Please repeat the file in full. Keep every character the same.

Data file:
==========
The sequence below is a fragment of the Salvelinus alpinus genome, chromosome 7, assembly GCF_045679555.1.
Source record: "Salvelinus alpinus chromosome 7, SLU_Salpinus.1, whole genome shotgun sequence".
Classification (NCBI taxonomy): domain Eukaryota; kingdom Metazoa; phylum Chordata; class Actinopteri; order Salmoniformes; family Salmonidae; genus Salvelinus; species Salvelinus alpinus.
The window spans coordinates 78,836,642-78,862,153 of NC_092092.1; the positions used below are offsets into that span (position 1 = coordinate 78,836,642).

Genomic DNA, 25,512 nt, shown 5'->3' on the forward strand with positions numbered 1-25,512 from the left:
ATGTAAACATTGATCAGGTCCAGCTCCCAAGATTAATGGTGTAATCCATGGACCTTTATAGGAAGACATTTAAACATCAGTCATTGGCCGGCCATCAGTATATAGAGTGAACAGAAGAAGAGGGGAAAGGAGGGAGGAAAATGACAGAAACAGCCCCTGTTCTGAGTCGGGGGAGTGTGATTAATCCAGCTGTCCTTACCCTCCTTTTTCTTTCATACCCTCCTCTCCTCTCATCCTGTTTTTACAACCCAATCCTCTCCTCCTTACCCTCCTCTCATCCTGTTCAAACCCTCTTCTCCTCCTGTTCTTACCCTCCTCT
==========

The sequence below is a fragment of the Salvelinus alpinus genome, chromosome 7, assembly GCF_045679555.1.
Source record: "Salvelinus alpinus chromosome 7, SLU_Salpinus.1, whole genome shotgun sequence".
Classification (NCBI taxonomy): domain Eukaryota; kingdom Metazoa; phylum Chordata; class Actinopteri; order Salmoniformes; family Salmonidae; genus Salvelinus; species Salvelinus alpinus.
The window spans coordinates 78,836,642-78,862,153 of NC_092092.1; the positions used below are offsets into that span (position 1 = coordinate 78,836,642).

Genomic DNA, 25,512 nt, shown 5'->3' on the forward strand with positions numbered 1-25,512 from the left:
ATGTAAACATTGATCAGGTCCAGCTCCCAAGATTAATGGTGTAATCCATGGACCTTTATAGGAAGACATTTAAACATCAGTCATTGGCCGGCCATCAGTATATAGAGTGAACAGAAGAAGAGGGGAAAGGAGGGAGGAAAATGACAGAAACAGCCCCTGTTCTGAGTCGGGGGAGTGTGATTAATCCAGCTGTCCTTACCCTCCTTTTTCTTTCATACCCTCCTCTCCTCTCATCCTGTTTTTACAACCCAATCCTCTCCTCCTTACCCTCCTCTCATCCTGTTCAAACCCTCTTCTCCTCCTGTTCTTACCCTCCTCT